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Cloned Sniffer Dogs Report for Training in Korea!


Six white male dogs collectively named Toppy reported for duty at a training facility for sniffer dogs run by the Korea Customs Service in Yeongjongdo, Incheon on Thursday morning. Chase, the father of the dogs, and his six sons look exactly the same — because the sons were cloned, born to surrogate mothers via the transfer of the nucleui of Chase’s somatic cells. The cloning project was carried out by a team of Seoul National University veterinarians led by Lee Byeong-chun — a member of the disgraced cloning expert Hwang Woo-suk’s team, who was believed to have invented the method. The Toppies have passed the first round of tests, for behavioral patterns and genetic qualities that would make them good drug-sniffer dogs. They will now be trained using Dogtra collars and other means to distinguish the smell of various types of drugs until June next year.
Press release after the jump

The Korea Customs Service commissioned the cloning project because they thought that training clones of an effective sniffer dog would be easier than training ordinary dogs, which may or may not have the right genetic makeup for the job. A total budget of 300 million (US1$=W992) was required to clone the seven dogs.
Six white male dogs collectively named Toppy reported for duty at a training facility for sniffer dogs run by the Korea Customs Service in Yeongjongdo, Incheon on Thursday morning. Chase, the father of the dogs, and his six sons look exactly the same — because the sons were cloned, born to surrogate mothers via the transfer of the nucleui of Chase’s somatic cells. The cloning project was carried out by a team of Seoul National University veterinarians led by Lee Byeong-chun — a member of the disgraced cloning expert Hwang Woo-suk’s team, who was believed to have invented the method.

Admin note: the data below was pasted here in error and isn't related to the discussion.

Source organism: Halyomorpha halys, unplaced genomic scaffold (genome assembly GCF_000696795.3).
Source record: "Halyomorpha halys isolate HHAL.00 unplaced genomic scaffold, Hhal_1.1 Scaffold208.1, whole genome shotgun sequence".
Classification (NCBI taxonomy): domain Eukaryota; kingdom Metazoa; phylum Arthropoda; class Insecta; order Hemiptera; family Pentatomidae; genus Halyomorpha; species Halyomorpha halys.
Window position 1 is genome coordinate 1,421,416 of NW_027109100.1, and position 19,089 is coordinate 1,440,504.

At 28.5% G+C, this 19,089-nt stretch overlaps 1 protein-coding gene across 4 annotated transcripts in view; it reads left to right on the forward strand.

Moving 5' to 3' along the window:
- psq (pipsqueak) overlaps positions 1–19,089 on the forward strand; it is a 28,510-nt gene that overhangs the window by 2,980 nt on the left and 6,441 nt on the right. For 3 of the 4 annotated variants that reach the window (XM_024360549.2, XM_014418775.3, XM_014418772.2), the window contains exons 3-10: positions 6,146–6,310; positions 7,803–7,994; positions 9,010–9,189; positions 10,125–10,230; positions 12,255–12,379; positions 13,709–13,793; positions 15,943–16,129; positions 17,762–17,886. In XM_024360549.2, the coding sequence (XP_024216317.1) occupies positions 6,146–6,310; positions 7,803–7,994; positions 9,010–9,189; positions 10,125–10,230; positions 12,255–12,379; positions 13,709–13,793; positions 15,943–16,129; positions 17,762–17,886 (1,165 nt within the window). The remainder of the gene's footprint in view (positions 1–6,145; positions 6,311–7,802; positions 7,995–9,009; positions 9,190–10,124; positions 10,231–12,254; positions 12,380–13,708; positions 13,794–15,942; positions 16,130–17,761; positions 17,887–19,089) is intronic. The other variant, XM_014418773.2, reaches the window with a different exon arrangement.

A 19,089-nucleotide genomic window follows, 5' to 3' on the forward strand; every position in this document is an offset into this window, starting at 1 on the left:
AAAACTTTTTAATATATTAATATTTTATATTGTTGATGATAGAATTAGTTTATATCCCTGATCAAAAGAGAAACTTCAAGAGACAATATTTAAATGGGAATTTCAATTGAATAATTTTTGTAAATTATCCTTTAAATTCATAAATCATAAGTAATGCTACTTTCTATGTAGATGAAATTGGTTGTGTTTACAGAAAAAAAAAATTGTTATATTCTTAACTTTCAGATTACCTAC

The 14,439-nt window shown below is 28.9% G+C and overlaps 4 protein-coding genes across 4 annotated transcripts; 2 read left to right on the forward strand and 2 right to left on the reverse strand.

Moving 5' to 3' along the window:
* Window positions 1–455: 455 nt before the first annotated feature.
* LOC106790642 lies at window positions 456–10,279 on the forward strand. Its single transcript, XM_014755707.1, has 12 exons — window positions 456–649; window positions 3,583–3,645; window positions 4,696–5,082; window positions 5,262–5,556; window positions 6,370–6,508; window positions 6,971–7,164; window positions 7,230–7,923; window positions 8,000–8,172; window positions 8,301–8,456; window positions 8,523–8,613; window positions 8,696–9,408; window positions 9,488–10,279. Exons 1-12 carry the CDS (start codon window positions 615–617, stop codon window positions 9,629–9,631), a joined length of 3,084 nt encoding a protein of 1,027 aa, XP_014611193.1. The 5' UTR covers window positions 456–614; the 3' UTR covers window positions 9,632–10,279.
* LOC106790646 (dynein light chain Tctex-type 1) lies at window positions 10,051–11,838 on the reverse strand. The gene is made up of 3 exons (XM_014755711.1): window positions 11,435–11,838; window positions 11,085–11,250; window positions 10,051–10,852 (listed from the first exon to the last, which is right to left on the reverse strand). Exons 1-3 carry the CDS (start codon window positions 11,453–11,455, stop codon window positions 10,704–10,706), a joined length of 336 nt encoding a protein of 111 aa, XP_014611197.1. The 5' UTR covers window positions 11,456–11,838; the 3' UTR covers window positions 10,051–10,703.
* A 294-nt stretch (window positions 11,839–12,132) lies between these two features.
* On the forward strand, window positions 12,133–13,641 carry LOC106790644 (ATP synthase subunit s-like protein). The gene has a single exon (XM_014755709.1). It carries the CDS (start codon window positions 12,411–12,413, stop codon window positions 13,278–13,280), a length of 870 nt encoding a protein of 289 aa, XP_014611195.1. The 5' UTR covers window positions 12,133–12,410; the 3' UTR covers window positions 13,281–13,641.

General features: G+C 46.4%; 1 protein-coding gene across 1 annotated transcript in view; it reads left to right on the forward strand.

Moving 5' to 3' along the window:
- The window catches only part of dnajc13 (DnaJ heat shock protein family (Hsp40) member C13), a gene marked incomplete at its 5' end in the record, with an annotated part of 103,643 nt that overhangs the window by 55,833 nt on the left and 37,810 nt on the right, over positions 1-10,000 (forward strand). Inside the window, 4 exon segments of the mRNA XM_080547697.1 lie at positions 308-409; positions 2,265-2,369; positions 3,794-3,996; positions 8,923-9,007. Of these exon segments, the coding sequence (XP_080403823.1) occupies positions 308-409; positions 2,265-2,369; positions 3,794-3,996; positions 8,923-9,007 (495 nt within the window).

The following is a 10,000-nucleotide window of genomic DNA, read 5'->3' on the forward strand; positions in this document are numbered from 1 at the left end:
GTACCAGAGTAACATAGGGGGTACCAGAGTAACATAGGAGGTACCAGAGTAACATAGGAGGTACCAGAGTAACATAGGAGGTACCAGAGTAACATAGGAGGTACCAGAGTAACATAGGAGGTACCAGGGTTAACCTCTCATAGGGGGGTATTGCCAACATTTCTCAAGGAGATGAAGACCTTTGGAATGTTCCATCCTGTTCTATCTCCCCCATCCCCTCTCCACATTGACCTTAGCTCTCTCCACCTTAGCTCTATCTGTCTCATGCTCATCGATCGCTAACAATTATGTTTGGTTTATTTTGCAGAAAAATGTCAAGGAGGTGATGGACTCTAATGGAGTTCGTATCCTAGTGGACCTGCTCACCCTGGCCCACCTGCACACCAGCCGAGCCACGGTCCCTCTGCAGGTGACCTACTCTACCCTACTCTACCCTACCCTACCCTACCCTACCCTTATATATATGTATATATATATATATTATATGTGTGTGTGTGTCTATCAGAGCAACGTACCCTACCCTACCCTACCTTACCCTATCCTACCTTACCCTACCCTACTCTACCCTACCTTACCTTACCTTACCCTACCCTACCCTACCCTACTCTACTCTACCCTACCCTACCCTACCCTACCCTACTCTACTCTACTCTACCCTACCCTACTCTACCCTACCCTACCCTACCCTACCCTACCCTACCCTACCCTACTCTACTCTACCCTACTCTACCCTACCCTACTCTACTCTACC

Seven cloned puppies were born in October and November last year to three surrogate mothers, but as one injured his leg, he missed Thursday’s training session. The Toppies have passed the first round of tests, for behavioral patterns and genetic qualities that would make them good drug-sniffer dogs. They will now be trained to distinguish the smell of various types of drugs until June next year.
“Toppy” is a compound name meaning “tomorrow’s puppy”; the Toppies are numbered one to seven to tell them apart. Since the Labrador Retriever father has a reputation for being one of the best sniffing dogs at Gunsan Customs, an official at the training center said the Toppies too have great potential to be the best in the field. Chase and the Toppies do not know that they are family, so they growl at each other whenever they meet, the official said.
The Korea Customs Service commissioned the cloning project because they thought that training clones of an effective sniffer dog would be easier than training ordinary dogs, which may or may not have the right genetic makeup for the job. A total budget of 300 million (US1$=W992) was required to clone the seven dogs. But because it was a nationally funded research project, the Korea Customs Service did not have to pay for anything. However, if it wants to keep to Toppies, it will have to pay SNU W70 million for each of them.




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